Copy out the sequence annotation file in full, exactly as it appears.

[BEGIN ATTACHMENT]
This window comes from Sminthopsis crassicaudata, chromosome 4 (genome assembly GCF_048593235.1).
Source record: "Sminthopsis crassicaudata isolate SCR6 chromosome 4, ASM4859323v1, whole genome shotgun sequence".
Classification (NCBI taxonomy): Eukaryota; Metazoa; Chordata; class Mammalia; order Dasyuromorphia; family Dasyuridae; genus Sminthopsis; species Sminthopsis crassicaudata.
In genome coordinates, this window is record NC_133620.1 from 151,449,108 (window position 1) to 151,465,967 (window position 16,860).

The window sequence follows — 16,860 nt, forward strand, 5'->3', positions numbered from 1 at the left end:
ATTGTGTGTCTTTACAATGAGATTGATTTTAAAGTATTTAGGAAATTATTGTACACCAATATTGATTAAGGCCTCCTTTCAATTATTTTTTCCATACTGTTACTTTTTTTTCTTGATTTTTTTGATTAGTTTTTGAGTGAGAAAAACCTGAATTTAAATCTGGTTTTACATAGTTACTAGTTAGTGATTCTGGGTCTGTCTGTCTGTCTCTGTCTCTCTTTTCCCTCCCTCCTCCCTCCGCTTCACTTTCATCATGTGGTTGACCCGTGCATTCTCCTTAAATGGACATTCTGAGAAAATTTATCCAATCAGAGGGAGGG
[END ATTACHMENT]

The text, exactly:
This window comes from Sminthopsis crassicaudata, chromosome 4 (genome assembly GCF_048593235.1).
Source record: "Sminthopsis crassicaudata isolate SCR6 chromosome 4, ASM4859323v1, whole genome shotgun sequence".
Classification (NCBI taxonomy): Eukaryota; Metazoa; Chordata; class Mammalia; order Dasyuromorphia; family Dasyuridae; genus Sminthopsis; species Sminthopsis crassicaudata.
In genome coordinates, this window is record NC_133620.1 from 151,449,108 (window position 1) to 151,465,967 (window position 16,860).

The window sequence follows — 16,860 nt, forward strand, 5'->3', positions numbered from 1 at the left end:
ATTGTGTGTCTTTACAATGAGATTGATTTTAAAGTATTTAGGAAATTATTGTACACCAATATTGATTAAGGCCTCCTTTCAATTATTTTTTCCATACTGTTACTTTTTTTTCTTGATTTTTTTGATTAGTTTTTGAGTGAGAAAAACCTGAATTTAAATCTGGTTTTACATAGTTACTAGTTAGTGATTCTGGGTCTGTCTGTCTGTCTCTGTCTCTCTTTTCCCTCCCTCCTCCCTCCGCTTCACTTTCATCATGTGGTTGACCCGTGCATTCTCCTTAAATGGACATTCTGAGAAAATTTATCCAATCAGAGGGAGGG